Sequim elk herd may be ready to cross U.S. Highway 101 again
Joe Smillie/Peninsula Daily News
The Dungeness herd of Roosevelt elk relaxes Tuesday in Fred and Loretta Grant’s field off Sequim Bay Road just east of Sequim. Drivers are being advised to keep a lookout for the elk trying to cross U.S. Highway 101, which is behind the Holiday Inn Express, pictured in the background.
By Arwyn Rice
Peninsula Daily News
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Motorists in east Sequim near the highway should be cautious and alert for elk crossing the road, the Sheriff's Office said through the Nixle text and email alert system.
The elk seem ready to make yet another crossing of Highway 101, the third such crossing in recent months, according to Tim Cullinan, wildlife program coordinator for the Point No Point Treaty Council.
The elk herd — currently numbering 38 cows and calves — have been massed near the highway for the 24 hours before Tuesday morning, behavior that indicates they may be preparing for a crossing, Cullinan said.
The elk, some of which weigh as much as 800 pounds, often cross the road singly, in small groups, then the bulk of the herd crosses together, which often blocks traffic and sometimes causes wrecks on the 55-mph section of highway in east Sequim.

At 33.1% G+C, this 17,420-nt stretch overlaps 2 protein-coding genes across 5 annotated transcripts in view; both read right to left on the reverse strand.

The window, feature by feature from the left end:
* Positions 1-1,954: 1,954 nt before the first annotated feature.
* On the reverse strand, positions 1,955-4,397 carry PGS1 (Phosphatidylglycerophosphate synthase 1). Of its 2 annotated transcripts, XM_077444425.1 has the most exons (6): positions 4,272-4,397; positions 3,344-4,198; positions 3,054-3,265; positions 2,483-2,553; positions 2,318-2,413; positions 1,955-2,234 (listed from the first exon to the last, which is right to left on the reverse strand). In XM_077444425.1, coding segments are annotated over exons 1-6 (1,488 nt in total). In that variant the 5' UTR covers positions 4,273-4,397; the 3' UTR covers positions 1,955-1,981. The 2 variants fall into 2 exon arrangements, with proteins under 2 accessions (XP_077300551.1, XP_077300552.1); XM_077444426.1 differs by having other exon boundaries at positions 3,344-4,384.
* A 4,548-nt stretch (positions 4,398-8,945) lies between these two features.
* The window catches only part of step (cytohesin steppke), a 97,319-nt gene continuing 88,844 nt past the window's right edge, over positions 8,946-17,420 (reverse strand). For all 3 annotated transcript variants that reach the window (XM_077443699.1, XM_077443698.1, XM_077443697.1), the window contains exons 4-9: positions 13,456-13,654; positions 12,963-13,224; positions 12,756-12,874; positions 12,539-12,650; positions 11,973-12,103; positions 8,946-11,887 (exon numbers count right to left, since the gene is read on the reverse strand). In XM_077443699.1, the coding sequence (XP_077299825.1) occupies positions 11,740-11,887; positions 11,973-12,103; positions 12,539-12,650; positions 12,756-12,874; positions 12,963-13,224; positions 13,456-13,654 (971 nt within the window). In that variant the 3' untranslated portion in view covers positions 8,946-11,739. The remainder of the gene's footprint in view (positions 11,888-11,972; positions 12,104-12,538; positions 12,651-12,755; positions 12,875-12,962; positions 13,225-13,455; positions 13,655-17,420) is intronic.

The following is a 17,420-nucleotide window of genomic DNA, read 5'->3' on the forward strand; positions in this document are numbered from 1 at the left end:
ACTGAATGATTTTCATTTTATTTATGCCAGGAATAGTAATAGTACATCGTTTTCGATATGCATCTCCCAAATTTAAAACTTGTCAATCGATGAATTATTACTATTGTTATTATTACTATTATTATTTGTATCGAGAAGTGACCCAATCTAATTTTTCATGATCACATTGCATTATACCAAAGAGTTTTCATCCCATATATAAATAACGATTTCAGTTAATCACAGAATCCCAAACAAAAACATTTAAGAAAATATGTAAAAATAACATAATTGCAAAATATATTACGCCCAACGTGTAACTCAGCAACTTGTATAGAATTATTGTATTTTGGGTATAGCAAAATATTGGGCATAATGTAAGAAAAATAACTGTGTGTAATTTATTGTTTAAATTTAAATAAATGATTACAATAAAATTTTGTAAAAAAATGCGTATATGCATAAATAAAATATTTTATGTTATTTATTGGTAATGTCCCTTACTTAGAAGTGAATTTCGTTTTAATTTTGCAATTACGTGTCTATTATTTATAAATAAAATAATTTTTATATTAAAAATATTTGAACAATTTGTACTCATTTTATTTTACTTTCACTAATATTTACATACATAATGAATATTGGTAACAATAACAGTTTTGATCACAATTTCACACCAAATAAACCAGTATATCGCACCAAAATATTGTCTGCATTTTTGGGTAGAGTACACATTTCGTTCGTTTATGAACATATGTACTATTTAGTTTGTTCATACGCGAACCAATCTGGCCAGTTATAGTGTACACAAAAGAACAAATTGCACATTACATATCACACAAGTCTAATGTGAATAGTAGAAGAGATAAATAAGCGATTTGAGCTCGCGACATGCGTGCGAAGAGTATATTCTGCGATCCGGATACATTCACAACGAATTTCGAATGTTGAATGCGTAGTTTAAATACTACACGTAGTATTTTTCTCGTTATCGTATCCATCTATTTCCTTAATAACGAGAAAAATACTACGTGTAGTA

“This morning, the Sequim elk are in the field across Washington Street from the Holiday Inn [Express] and Black Bear Diner,” Cullinan said Tuesday.
“Yesterday, they spent most of the day in the woods just north of the Johnson Creek bridge on the Olympic Discovery Trail.
“Motorists should be extra cautious in the stretch of highway between Sequim Avenue and the Sequim Bay Lodge motel [intersection of West Sequim Bay Road].”
Later Tuesday, the elk herd moved into a field to the west of Purple Haze lavender farm off West Sequim Bay Road.
Reporter Arwyn Rice can be reached at 360-452-2345, ext. 5070, or at firstname.lastname@example.org.
Last modified: January 22. 2013 5:50PM